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Treating Hot Flashes in Breast Cancer Survivors: A Review of Alternative Treatments to Hormone Replacement Therapy

Maria C. Graf
Pamela A. Geller
CJON 2003, 7(6), 637-640 DOI: 10.1188/03.CJON.637-640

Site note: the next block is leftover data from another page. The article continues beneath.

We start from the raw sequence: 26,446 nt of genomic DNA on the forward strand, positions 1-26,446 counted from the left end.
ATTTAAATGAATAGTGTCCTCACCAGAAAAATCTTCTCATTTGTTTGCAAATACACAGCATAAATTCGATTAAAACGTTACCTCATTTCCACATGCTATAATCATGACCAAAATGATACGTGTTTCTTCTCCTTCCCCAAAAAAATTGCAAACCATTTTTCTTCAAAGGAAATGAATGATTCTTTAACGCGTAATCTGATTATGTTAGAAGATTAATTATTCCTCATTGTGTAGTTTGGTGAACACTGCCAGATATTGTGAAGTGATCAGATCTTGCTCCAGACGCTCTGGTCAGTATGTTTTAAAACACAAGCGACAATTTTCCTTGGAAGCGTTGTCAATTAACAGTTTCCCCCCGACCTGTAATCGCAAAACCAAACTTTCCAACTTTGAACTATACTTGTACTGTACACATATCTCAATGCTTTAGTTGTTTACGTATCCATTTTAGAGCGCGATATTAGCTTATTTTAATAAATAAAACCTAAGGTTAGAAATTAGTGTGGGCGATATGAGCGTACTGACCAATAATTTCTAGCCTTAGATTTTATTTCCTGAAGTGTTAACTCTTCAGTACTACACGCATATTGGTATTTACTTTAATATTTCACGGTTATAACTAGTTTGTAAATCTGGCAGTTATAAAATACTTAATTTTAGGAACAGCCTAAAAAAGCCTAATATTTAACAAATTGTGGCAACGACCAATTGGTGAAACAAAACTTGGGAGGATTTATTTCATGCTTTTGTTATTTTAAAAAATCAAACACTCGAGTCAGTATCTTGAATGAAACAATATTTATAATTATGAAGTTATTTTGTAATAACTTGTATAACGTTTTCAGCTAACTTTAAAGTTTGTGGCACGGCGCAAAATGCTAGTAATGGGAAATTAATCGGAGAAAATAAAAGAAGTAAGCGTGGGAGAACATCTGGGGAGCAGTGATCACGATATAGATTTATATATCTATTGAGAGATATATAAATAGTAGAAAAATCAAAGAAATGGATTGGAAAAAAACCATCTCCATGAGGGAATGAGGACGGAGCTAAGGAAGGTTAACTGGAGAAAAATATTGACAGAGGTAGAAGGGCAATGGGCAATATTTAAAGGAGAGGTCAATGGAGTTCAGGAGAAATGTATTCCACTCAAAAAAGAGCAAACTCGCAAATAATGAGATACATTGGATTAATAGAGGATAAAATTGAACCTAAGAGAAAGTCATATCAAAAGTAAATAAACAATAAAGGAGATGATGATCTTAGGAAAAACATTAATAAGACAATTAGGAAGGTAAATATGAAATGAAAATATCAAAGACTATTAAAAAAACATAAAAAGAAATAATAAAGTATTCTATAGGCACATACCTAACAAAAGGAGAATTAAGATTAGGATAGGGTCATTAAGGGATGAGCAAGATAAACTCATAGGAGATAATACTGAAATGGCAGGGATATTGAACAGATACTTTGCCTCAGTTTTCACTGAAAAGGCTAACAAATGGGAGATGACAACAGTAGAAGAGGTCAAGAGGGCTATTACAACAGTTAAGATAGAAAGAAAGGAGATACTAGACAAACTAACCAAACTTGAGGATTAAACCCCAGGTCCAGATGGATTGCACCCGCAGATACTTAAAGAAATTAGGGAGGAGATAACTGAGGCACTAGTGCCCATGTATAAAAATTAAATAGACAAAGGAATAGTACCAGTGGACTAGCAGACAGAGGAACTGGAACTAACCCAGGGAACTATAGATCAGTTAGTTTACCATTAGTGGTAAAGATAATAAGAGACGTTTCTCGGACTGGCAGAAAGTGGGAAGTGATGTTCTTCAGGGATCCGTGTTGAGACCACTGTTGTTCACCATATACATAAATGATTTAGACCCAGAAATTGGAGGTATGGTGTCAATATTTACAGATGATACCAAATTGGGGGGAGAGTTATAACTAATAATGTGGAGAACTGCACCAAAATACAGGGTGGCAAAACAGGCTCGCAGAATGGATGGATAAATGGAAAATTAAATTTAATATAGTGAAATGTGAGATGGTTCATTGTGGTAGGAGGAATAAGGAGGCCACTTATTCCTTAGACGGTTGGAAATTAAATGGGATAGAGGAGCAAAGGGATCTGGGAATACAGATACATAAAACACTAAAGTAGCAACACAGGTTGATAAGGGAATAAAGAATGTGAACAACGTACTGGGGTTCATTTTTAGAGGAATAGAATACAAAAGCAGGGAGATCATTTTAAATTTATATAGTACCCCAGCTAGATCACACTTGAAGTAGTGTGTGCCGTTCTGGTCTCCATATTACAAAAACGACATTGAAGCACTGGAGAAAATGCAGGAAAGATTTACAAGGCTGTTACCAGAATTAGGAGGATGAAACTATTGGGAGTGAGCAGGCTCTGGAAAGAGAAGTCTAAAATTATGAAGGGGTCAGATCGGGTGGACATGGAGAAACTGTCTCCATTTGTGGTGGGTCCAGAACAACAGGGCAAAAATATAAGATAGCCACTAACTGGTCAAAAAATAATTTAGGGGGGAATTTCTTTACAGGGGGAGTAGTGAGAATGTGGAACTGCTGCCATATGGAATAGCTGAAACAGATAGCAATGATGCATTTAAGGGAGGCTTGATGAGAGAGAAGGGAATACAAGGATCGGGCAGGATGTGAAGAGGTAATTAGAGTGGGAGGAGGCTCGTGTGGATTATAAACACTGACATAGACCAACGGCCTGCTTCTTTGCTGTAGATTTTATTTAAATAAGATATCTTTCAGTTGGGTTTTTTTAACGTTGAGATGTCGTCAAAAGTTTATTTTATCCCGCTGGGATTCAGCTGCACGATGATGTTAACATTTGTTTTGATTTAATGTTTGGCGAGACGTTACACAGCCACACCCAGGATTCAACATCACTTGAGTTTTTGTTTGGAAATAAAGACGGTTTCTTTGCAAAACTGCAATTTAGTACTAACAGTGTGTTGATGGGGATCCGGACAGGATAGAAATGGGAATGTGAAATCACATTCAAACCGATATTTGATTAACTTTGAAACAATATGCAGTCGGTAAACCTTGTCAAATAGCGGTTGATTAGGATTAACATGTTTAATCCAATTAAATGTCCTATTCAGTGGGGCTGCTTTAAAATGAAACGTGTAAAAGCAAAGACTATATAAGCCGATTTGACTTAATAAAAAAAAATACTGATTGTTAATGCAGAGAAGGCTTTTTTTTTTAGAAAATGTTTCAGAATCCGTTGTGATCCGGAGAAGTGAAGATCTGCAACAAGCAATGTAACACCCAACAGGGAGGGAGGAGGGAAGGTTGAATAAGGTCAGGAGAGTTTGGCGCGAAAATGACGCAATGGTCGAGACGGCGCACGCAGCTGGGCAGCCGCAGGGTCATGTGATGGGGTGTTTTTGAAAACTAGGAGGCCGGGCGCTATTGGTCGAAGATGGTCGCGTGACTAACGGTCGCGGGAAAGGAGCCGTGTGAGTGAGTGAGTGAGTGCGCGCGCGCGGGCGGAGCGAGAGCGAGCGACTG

As the number of breast cancer survivors continues to grow, factors associated with quality of life are receiving increased clinical and research attention. This attention is imperative given the aftermath of psychological and physiologic side effects that commonly result from a cancer diagnosis and cancer-related treatments, including menopausal symptoms. Hot flashes, the most prevalent of these symptoms, have been shown to significantly decrease quality of life in women. Although manageable with hormone replacement therapy (HRT), hot flashes often are especially problematic in breast cancer survivors, a population that typically is not treatment with HRT because of controversial evidence of a relationship among estrogen and/or progesterone and breast cancer recurrence and mortality. Furthermore, hot flashes commonly are more severe in premenopausal women who experience acute menopause as a result of chemotherapy treatment. In recent years, several treatment alternatives to HRT have been investigated. Given the significant number of women affected by breast cancer and the negative impact that hot flashes can have on their quality of life, this article reviews alternatives to HRT for reducing hot flash symptoms in breast cancer survivors.

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